Scikit-learn is a library that’s used for simple machine learning tasks, such as data mining and analysis. It’s a library that’s easy to get into and familiarize oneself with because it is built on top of popular libraries such as SciPy, NumPy, and Matplotlib.
Scikit-learn implements various different versions of dimensionality reduction and clustering that make it better suited for supervised rather than unsupervised learning. As such, Scikit-learn isn’t very useful for deep learning tasks. However, it’s going to be more than enough for most scenarios, as TensorFlow tends to be overkill in such cases.
6. Amazon ML
Amazon ML is a cloud-based service that has gained prominence for its ability to construct mathematical models using data it is provided with. It’s an API-based ML service that also provides visualization tools that would otherwise be difficult for beginners to write on their own using non-deployable languages such as R.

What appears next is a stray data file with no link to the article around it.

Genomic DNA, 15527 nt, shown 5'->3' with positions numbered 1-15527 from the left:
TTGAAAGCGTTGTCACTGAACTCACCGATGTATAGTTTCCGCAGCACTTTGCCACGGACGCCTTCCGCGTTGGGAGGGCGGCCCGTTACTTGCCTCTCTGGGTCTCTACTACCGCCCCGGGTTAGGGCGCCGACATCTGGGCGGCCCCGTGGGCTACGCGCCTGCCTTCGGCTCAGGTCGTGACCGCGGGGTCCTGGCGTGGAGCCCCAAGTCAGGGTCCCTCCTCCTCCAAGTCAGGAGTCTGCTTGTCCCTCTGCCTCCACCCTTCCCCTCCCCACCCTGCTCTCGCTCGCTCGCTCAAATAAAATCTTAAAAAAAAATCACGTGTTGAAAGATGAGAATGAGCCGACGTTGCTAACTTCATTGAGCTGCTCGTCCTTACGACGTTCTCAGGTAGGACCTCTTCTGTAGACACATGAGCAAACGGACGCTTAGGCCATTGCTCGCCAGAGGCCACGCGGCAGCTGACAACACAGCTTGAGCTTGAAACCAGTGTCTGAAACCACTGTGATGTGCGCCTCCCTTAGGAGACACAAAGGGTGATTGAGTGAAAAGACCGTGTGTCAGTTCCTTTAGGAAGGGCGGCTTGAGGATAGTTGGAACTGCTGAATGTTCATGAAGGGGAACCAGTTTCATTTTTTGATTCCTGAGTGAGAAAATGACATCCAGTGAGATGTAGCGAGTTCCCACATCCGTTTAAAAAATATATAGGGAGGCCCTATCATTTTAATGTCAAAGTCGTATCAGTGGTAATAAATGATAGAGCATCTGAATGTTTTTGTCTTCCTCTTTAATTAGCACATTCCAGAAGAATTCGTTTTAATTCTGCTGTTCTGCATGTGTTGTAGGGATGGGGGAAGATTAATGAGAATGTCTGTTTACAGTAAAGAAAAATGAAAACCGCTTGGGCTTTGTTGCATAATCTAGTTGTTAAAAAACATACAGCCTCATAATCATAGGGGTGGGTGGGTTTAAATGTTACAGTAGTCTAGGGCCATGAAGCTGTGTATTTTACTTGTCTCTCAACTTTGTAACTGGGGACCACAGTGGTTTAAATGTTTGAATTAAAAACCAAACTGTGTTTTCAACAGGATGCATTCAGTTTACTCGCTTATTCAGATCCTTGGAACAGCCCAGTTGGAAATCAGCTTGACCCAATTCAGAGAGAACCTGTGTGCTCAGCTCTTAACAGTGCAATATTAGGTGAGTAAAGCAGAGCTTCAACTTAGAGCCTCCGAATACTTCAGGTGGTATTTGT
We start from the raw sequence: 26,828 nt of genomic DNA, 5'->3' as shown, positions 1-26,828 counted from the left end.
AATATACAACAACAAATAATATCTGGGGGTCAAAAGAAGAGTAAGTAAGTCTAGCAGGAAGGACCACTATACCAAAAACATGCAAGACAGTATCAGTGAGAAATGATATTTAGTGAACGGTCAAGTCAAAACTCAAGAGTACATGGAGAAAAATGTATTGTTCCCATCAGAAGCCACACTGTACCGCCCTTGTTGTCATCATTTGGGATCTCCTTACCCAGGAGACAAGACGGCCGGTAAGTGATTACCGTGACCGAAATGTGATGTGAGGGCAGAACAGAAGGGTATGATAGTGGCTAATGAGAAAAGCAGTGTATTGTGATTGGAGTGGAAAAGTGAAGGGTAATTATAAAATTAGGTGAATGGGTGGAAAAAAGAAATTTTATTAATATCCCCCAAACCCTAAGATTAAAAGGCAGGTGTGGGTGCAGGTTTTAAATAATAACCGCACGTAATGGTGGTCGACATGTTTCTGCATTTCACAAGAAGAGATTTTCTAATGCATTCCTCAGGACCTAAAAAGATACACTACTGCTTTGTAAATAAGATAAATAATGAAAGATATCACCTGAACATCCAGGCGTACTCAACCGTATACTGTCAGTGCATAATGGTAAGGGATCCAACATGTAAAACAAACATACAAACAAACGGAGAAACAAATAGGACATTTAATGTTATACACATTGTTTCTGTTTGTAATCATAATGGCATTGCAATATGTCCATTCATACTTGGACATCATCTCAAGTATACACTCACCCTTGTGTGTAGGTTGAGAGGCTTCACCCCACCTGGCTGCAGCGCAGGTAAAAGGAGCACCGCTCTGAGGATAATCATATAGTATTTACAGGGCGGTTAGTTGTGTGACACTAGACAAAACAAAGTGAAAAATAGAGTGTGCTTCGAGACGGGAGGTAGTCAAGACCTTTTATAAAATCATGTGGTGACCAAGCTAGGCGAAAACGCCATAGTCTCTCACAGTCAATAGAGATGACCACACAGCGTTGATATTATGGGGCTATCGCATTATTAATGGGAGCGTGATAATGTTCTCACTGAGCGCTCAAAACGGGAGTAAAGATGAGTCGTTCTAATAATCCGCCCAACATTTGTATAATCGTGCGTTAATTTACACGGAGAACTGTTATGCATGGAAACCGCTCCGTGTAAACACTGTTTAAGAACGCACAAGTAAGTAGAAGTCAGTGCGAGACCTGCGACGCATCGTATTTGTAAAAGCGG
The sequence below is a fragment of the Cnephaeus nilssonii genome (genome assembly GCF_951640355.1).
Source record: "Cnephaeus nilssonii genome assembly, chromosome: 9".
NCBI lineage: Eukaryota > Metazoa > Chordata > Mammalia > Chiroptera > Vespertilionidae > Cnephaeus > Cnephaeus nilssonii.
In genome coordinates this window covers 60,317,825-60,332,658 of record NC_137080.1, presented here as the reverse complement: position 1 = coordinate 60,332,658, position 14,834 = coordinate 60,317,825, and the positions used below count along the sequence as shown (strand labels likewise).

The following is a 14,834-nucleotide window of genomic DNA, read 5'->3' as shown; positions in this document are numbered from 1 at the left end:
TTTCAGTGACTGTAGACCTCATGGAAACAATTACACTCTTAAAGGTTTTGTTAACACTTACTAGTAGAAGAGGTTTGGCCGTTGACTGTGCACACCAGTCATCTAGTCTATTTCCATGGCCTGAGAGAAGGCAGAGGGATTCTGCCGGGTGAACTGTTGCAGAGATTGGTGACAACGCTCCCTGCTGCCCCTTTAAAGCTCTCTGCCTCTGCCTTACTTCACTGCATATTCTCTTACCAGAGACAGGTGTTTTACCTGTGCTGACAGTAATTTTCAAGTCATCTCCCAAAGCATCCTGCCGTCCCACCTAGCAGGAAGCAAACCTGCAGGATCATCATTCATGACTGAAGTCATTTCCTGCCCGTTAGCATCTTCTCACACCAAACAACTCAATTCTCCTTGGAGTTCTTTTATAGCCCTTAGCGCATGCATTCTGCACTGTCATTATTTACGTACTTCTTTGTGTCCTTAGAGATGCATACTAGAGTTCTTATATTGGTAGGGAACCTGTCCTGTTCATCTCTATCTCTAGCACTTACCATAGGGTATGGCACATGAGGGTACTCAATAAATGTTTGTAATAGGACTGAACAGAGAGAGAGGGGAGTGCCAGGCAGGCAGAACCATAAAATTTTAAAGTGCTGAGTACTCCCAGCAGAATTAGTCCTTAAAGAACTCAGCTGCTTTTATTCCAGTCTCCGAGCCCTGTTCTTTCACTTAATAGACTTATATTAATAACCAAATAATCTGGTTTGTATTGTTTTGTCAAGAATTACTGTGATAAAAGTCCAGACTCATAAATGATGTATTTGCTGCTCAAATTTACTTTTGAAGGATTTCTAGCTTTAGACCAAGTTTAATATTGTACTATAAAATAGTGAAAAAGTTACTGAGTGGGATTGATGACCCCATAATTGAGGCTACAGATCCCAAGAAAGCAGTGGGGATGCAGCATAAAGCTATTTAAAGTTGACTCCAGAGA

Essentially, it takes away the need to learn complex algorithms in order to write additional code or manage infrastructure on your own.
What’s the Best Machine Learning Framework?
There is never going to be a one-size-fits-all solution to machine learning. Most frameworks and libraries are built in such a way that they tend to be good at one or more applications while sacrificing some other crucial applications.
Your choice of library is going to depend on your level of familiarity with different machine learning tools, and concepts, your particular use case, time frame, and the kinds of resources you have at your disposal.
For instance, TensorFlow is by far the most popular ML framework. It is incredibly versatile and a go-to tool for people working with images. However, it has a terribly steep learning curve and requires mastery of mathematical concepts like calculus.
On the other hand, Scikit-learn isn’t nearly as versatile but is incredibly easy to pick up and is enough for most small-scale applications. In fact, TensorFlow often tends to be an overkill.
If your use case involves working with big data, MLlib, together with Spark or your favorite big data library are indisposable.
Image credit: freepic